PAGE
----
How to Apply Nitrogen to Garden Soil
Nitrogen is the most leach nutrient in garden soil, the presence of nitrogen is so important because nitrogen supports plant life in so many ways. This macronutrient is a major component of chlorophyll, chlorophyll aids plants in converting the energy of the sunlight into sugars from water and carbon dioxide.
Nitrogen is also a major component of amino acids which form the building blocks of plant proteins and enzymes, without proteins plants will wither and die. The structural material of all living matter and enzymes is made up of proteins, enzymes make it easy for the vast array of biochemical reactions within a plant.
11 Ways to Add Nitrogen to Soil
1. Compost- Adding compost to your garden plant beds is an all-natural way to supply your garden plants with nitrogen, compost is derived from edible plant materials such as leftover vegetable and fruit parts, eggshells, coffee ground, leaves, grass clippings, plant leaves, etc…
These organic materials will release nitrogen and other nutrients slowly over time, this process may take a while but your soil and garden plants will benefit in the long run. What I love about composting is there are no side effects, the presence of composting will increase microbial activity and you will save money by using those kitchen scraps that are beneficial.
Never add diseased leaf clippings and grass clippings to your compost bid which will encourage pathogen or disease. Never add meat scraps product to your compost because this move will encourage rodents, and give off a foul odor as it decomposes and will contaminate your edible food crops.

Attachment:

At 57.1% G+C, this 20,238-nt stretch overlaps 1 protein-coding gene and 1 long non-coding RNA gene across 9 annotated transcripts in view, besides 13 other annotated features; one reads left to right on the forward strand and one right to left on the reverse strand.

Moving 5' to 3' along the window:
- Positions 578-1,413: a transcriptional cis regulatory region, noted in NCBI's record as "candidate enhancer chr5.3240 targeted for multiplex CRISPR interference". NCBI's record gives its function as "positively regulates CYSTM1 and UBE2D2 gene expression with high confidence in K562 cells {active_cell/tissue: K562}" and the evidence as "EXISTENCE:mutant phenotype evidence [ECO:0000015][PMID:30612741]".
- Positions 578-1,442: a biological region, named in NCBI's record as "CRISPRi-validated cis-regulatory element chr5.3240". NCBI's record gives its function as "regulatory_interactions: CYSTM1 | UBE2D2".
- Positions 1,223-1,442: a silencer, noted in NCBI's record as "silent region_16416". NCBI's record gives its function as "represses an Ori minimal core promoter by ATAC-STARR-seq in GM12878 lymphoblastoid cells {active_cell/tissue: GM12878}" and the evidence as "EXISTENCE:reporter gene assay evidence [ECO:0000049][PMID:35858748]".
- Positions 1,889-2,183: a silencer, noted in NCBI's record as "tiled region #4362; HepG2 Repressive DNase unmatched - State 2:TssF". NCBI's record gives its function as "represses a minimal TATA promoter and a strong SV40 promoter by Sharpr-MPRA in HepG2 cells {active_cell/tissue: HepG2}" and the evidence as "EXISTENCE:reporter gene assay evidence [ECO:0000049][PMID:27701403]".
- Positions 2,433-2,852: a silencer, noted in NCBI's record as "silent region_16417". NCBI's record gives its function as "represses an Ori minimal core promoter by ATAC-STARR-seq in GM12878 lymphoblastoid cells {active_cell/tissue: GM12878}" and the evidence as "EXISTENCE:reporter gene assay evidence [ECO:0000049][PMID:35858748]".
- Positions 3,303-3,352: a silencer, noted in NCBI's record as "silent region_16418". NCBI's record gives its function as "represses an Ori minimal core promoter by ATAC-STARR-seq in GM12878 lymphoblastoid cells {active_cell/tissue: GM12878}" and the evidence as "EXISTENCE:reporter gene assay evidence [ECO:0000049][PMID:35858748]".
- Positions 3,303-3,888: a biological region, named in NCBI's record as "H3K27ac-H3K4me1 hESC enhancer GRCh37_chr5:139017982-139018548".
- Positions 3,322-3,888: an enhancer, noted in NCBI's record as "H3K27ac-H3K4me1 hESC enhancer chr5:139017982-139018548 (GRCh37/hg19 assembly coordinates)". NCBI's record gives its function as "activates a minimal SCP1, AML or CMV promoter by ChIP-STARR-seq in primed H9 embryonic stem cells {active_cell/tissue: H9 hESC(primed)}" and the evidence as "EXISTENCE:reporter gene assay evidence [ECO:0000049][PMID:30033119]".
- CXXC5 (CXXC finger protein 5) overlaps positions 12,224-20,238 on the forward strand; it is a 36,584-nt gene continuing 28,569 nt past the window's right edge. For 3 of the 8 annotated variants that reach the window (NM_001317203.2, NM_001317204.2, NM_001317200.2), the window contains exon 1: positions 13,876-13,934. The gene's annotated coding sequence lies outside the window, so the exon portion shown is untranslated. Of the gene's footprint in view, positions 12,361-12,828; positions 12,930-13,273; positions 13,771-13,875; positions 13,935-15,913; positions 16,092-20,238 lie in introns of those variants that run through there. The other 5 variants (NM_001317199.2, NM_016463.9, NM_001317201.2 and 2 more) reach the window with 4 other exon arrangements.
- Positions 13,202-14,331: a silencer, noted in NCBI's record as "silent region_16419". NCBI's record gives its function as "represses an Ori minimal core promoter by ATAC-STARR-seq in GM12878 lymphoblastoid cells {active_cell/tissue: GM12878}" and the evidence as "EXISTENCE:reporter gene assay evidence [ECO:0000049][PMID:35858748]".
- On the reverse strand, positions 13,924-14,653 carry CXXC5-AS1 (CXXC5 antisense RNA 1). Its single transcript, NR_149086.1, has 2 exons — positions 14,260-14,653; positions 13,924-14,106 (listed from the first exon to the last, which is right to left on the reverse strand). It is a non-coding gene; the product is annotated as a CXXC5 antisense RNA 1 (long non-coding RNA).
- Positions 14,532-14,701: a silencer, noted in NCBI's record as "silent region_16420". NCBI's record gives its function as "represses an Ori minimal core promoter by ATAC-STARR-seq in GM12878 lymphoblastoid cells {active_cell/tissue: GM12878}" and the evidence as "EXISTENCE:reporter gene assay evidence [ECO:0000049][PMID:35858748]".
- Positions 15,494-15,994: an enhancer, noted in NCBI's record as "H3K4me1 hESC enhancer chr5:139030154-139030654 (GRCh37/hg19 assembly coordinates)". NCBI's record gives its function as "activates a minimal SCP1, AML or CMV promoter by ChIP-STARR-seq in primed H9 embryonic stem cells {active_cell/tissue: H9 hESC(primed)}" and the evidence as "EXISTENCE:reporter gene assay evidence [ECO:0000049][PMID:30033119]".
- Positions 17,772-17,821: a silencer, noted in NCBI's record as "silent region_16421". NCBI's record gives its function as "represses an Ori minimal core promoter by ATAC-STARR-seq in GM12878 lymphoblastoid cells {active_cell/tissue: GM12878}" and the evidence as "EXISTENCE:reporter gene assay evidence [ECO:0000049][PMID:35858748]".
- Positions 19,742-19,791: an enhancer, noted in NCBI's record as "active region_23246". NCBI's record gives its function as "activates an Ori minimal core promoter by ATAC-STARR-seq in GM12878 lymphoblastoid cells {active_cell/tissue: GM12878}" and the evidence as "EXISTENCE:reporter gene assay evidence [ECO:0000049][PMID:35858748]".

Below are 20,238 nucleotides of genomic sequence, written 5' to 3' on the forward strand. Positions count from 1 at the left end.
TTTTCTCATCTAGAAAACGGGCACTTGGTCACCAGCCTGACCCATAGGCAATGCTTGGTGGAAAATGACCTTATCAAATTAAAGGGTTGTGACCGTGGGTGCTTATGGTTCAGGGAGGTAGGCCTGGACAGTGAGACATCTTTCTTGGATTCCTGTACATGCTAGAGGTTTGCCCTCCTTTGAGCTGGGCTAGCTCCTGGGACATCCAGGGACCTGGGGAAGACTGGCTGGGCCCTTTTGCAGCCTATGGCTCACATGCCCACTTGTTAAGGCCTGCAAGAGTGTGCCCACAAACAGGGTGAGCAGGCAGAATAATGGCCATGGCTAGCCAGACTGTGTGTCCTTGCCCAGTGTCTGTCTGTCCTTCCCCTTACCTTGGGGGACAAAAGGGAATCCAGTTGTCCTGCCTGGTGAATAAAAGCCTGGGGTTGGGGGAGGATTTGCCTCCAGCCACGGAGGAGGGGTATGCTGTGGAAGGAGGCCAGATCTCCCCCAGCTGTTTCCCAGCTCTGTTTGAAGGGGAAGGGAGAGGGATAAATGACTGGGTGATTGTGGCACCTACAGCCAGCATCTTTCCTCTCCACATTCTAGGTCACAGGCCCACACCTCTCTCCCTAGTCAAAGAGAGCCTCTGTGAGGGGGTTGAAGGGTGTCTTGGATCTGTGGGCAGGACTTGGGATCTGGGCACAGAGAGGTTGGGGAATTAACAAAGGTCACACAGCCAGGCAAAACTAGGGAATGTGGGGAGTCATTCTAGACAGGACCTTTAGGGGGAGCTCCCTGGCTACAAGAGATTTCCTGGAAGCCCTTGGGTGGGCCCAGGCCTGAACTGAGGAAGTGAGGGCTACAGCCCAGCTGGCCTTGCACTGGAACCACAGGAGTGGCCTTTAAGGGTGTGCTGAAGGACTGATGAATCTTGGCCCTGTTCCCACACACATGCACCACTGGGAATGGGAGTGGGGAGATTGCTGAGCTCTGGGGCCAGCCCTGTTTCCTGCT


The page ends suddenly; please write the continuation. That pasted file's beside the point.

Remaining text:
2. Synthetic Fertilizers- Synthetic fertilizers are man-made, these fertilizers in water-soluble or liquid form will release nitrogen quickly to garden plants. However, caution should be taken before applying these types of fertilizers because if applied too heavily or in high concentration will lead to plant burn, wilt, deterioration, and possibly death. Before applying synthetic fertilizers read and follow the manufacturer’s directions for the best results.
3. Soil Tilling- Soil tilling has its benefits but frequently tilling the soil can overwork garden soils, when this happens the soil’s structure will degrade depleting the soil of nitrogen. Infrequent tilling will help to preserve the soil’s structures, this infrequent tilling will make the soil more resistant to erosion, increase the soil’s water holding capacity, promote biological activity, and garden soil will not be compacted, and increase organic matter content that will boost the soil’s health.